I remember being so drowsy and out of it and feeling such a sense of disappointment and sadness. She was born at 7:31pm on April 8, 2013 and they had someone ready to aspirate her lungs in case she had swallowed the meconium and fortunately, she was fine and didn’t need it. (There is always a team for cesarean babies as they are not squeezed on the way out and need some additional help with breathing often. The fact that this baby was so healthy was another indicator that she was not under distress in the last hours of her labor after all.) She was a healthy 7.10 pounds and 21 inches long. I was so excited to see her but was so exhausted since I was never allowed anything to eat or drink or even time to sleep. (Eating and drinking in labor is good practice as per evidential studies. And it sounds like an epidural to allow her to rest and wait out a few more hours could have resulted in a possible vaginal birth.)I was so drowsy that I could hardly stay awake to see her when she was born. When we were taken to our recovery room, I never really got a chance to bond with her. I never got the skin-to-skin (Family centered cesareans are now being offered in a few hospitals in the area- which allows the baby to be skin to skin and nursing while in the OR.)and to top it all off, I had to keep staying on top of ensuring that they saved my placenta. I reminded them many times and still, they managed to throw it away. They had apparently done 2 more C-sections after me and I asked them if they could dig it out. They knew they messed up so they had someone dig it out. I worried if I was getting mine or not but they were certain it was mine because I had some large fibroids during the pregnancy and this marked my placenta in a unique way.
When I got back to the room, I was expecting my doula to give my baby her first adjustment since she had been through so much trauma with the C-section. My doula had already left and I was so upset. (Rarely we leave before seeing the mom after a cesarean. Often we are allowed to meet her in the recovery area. Occasionally for reasons often that are outside of the control of the doula, the mom is separated in recovery for several hours. If it has been a really long labor, we may leave- but it would have to be an extended stay in the recovery area or another mom calling in labor to have us do so.)  Soon after that, my mother was kicked out of the room because at this point, she was considered a guest and it was after visiting hours. My mother went with us and she does not drive, we were not sure how she would get back to our house 45 minutes away. I was so stressed and knew that I would need her help but there was nothing I could do about that. At this point, I haven’t even had an opportunity to enjoy my new baby and I felt as though everything had gone wrong and was completely out of my control. There is nothing worse than feeling like you have no control over this new experience. (I can not even imagine a family member who had been invited to the birth would be asked to leave if the mom desired to have her stay to help. I am unsure of which hospital this was but this is a travesty for sure. I stayed the night with my daughter and her husband after the birth of her babies)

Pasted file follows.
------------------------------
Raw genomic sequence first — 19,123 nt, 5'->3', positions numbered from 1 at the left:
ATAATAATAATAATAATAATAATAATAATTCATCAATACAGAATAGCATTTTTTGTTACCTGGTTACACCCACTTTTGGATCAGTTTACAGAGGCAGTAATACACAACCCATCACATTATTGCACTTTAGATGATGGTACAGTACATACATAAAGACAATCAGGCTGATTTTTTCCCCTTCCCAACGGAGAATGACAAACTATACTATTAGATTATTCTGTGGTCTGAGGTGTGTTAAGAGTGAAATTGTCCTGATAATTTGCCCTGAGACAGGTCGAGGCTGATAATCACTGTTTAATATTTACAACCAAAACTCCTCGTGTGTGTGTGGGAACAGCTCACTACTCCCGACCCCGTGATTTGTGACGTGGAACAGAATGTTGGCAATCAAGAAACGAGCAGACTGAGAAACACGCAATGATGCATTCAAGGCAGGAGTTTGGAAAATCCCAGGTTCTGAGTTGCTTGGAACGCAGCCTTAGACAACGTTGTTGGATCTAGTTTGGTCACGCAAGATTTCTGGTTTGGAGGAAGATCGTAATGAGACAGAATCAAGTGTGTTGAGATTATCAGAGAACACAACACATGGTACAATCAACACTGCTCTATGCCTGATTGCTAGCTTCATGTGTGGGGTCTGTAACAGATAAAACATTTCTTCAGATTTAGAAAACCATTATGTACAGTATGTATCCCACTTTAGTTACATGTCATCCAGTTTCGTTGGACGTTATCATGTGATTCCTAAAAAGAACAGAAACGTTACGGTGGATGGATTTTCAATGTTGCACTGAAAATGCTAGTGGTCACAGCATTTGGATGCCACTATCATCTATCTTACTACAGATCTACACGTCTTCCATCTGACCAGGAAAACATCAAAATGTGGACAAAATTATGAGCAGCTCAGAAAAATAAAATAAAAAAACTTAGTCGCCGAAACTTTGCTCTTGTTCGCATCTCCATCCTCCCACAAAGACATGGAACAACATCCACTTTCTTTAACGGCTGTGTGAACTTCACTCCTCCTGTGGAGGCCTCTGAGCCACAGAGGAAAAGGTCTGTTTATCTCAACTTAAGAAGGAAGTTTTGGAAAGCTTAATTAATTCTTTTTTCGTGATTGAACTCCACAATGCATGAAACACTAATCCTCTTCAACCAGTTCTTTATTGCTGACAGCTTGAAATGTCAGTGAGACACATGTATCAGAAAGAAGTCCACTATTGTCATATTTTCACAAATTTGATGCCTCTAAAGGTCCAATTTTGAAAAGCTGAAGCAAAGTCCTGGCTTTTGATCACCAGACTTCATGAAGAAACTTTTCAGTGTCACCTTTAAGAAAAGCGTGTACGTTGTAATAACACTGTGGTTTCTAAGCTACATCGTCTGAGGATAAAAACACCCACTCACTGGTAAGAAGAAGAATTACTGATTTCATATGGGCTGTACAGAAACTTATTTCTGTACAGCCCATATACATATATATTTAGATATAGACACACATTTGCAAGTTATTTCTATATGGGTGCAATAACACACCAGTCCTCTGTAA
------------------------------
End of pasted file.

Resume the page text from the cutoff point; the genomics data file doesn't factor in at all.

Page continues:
I started trying to nurse the baby and I was persistent in trying to get her the colostrum the first few days. It was not going well and I could not get a good latch. She was constantly crying and hungry and I was not able to successfully nurse her. They had to express my milk and have me pump a little to feed her through a small tube. It would hurt me to nurse her by cradling her because of my surgery and the soreness from it. (The lack of support for moms needing help with breastfeeding is a hospital issue at most every hospital. I feel strongly that attending LLL meetings prior to having a baby and taking a great couples’ breastfeeding class helps!)
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I started feeling so inadequate as a new mother. I was not as happy as I expected to be at this point with a brand new baby. I hated feeling this way but I didn’t know how to make things better. My husband was there by my side the entire time but he couldn’t help me either. After about 4 days in the hospital, I was finally released and it was a tough transition at home. I could barely get around and nursing was still a struggle. I had to break down and get the baby formula to try and supplement and this was disappointing to me. No matter what I did, I could not seem to find my happiness. Here I was, a brand new mother, with a healthy baby girl and yet I was so depressed. (The way a mom feels about her baby is affected by her birth experience. Recovering from major surgery only adds more sadness to this situation. Having a postpartum doula could have been the best gift she could have gotten- someone to help her talk through her birth, help her get rest and help her with breastfeeding would not have been a luxury but a wonderful necessity at this point for sure.)